The asylum process in an independent Scotland must be underpinned by an emphasis on robust, fair, socially-responsible and thorough decision-making, with clear adherence to human rights and equality principles and to the rule of law.
Our priorities for action
Migrants have played an important part throughout Scottish history in enriching and renewing our culture and boosting the economy of the country. We will welcome people who want to come to work and live in Scotland.
We plan to continue in the current Common Travel Area with the rest of the UK and Ireland so there will be no need for border checks between an independent Scotland and England. The Common Travel Area already allows for different and independent systems within Ireland and the UK, the Isle of Man and the Channel Islands. This flexibility in the Common Travel Area will enable us to implement our own design for a controlled and more flexible immigration system.
As a full member of the EU, Scottish borders will remain open to EU nationals exercising their treaty rights, just as Scots are free now to move throughout the EU.
For non-EU nationals, independence will enable us to develop and operate a controlled, transparent and efficient immigration system. This Government will take forward a points-based approach targeted at particular Scottish requirements. The system will enable us to meet the needs of Scottish society with greater flexibility, for example by providing incentives to migrants who move to live and work in more remote geographical areas, assisting with community sustainability, or adding new categories of skills.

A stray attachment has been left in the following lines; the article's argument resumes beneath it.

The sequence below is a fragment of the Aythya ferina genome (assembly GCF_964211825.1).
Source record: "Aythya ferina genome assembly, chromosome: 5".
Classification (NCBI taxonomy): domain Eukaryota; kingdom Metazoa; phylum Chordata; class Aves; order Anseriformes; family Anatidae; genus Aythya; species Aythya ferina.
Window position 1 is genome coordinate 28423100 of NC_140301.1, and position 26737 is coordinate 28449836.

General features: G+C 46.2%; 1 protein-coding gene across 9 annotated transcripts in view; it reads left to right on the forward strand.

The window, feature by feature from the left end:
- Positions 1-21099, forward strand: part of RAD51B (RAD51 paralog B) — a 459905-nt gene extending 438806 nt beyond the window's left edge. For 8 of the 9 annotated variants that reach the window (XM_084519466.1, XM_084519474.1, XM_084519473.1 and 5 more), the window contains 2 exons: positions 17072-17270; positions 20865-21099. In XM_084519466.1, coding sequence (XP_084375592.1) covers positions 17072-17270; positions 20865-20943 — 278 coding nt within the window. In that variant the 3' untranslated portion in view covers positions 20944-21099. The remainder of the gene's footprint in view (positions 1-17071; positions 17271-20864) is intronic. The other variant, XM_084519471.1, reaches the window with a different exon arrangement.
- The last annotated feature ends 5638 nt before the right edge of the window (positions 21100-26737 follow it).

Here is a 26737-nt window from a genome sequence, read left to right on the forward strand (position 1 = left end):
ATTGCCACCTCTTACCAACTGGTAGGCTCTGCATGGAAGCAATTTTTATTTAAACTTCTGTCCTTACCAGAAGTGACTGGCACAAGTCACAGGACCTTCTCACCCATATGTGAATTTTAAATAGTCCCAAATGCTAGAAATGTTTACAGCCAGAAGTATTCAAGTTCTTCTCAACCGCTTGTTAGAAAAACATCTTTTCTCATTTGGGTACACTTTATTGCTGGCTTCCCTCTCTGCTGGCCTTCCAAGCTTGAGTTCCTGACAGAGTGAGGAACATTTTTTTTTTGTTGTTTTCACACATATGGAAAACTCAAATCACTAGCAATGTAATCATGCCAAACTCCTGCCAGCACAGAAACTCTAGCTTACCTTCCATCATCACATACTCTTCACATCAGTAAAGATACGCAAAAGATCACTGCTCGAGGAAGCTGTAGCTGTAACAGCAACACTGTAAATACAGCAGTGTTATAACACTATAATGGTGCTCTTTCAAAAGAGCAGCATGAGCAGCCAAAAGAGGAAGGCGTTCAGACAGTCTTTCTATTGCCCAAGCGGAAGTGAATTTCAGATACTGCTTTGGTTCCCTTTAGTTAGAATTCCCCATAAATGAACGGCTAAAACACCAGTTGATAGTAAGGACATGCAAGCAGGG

We plan to lower the current financial maintenance thresholds and minimum salary levels for entry, to better align them with Scottish average wages and cost of living. This will open up greater opportunities for key skilled individuals from overseas who could play important roles in our society and economy and fill vital vacancies in individual businesses.